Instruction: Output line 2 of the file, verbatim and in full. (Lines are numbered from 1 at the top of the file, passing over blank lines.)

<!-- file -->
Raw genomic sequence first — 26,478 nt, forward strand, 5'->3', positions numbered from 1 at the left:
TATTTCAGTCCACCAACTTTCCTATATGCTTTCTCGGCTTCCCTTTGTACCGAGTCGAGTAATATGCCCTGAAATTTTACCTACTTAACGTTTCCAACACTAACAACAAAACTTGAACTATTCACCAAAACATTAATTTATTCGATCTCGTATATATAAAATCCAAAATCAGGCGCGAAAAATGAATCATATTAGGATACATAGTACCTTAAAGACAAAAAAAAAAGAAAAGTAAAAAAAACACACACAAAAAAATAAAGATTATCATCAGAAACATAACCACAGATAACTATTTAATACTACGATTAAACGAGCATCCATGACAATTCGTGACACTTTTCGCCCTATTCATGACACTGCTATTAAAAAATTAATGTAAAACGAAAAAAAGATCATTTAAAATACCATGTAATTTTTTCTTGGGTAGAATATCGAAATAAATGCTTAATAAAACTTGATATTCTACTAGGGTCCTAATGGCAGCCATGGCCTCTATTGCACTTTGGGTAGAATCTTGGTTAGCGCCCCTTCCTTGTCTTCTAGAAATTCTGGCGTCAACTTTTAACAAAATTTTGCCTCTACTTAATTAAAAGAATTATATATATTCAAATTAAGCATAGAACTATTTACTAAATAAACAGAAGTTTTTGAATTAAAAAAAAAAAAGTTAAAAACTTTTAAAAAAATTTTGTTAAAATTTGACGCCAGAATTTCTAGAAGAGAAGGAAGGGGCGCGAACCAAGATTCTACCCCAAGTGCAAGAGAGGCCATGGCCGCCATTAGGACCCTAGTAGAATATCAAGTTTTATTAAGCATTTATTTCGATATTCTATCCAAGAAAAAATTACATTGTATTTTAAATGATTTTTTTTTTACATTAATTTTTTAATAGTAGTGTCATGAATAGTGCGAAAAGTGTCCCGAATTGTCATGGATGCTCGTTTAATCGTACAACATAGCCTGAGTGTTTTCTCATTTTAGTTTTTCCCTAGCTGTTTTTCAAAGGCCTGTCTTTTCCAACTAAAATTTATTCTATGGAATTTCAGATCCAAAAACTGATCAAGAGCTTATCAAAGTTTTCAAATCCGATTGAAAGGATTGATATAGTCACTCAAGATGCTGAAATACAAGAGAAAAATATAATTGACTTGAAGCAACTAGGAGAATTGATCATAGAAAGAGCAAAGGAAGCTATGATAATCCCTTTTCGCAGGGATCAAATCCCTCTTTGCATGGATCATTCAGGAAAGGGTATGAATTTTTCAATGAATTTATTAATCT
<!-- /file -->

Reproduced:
TATTTCAGTCCACCAACTTTCCTATATGCTTTCTCGGCTTCCCTTTGTACCGAGTCGAGTAATATGCCCTGAAATTTTACCTACTTAACGTTTCCAACACTAACAACAAAACTTGAACTATTCACCAAAACATTAATTTATTCGATCTCGTATATATAAAATCCAAAATCAGGCGCGAAAAATGAATCATATTAGGATACATAGTACCTTAAAGACAAAAAAAAAAGAAAAGTAAAAAAAACACACACAAAAAAATAAAGATTATCATCAGAAACATAACCACAGATAACTATTTAATACTACGATTAAACGAGCATCCATGACAATTCGTGACACTTTTCGCCCTATTCATGACACTGCTATTAAAAAATTAATGTAAAACGAAAAAAAGATCATTTAAAATACCATGTAATTTTTTCTTGGGTAGAATATCGAAATAAATGCTTAATAAAACTTGATATTCTACTAGGGTCCTAATGGCAGCCATGGCCTCTATTGCACTTTGGGTAGAATCTTGGTTAGCGCCCCTTCCTTGTCTTCTAGAAATTCTGGCGTCAACTTTTAACAAAATTTTGCCTCTACTTAATTAAAAGAATTATATATATTCAAATTAAGCATAGAACTATTTACTAAATAAACAGAAGTTTTTGAATTAAAAAAAAAAAAGTTAAAAACTTTTAAAAAAATTTTGTTAAAATTTGACGCCAGAATTTCTAGAAGAGAAGGAAGGGGCGCGAACCAAGATTCTACCCCAAGTGCAAGAGAGGCCATGGCCGCCATTAGGACCCTAGTAGAATATCAAGTTTTATTAAGCATTTATTTCGATATTCTATCCAAGAAAAAATTACATTGTATTTTAAATGATTTTTTTTTTACATTAATTTTTTAATAGTAGTGTCATGAATAGTGCGAAAAGTGTCCCGAATTGTCATGGATGCTCGTTTAATCGTACAACATAGCCTGAGTGTTTTCTCATTTTAGTTTTTCCCTAGCTGTTTTTCAAAGGCCTGTCTTTTCCAACTAAAATTTATTCTATGGAATTTCAGATCCAAAAACTGATCAAGAGCTTATCAAAGTTTTCAAATCCGATTGAAAGGATTGATATAGTCACTCAAGATGCTGAAATACAAGAGAAAAATATAATTGACTTGAAGCAACTAGGAGAATTGATCATAGAAAGAGCAAAGGAAGCTATGATAATCCCTTTTCGCAGGGATCAAATCCCTCTTTGCATGGATCATTCAGGAAAGGGTATGAATTTTTCAATGAATTTATTAATCT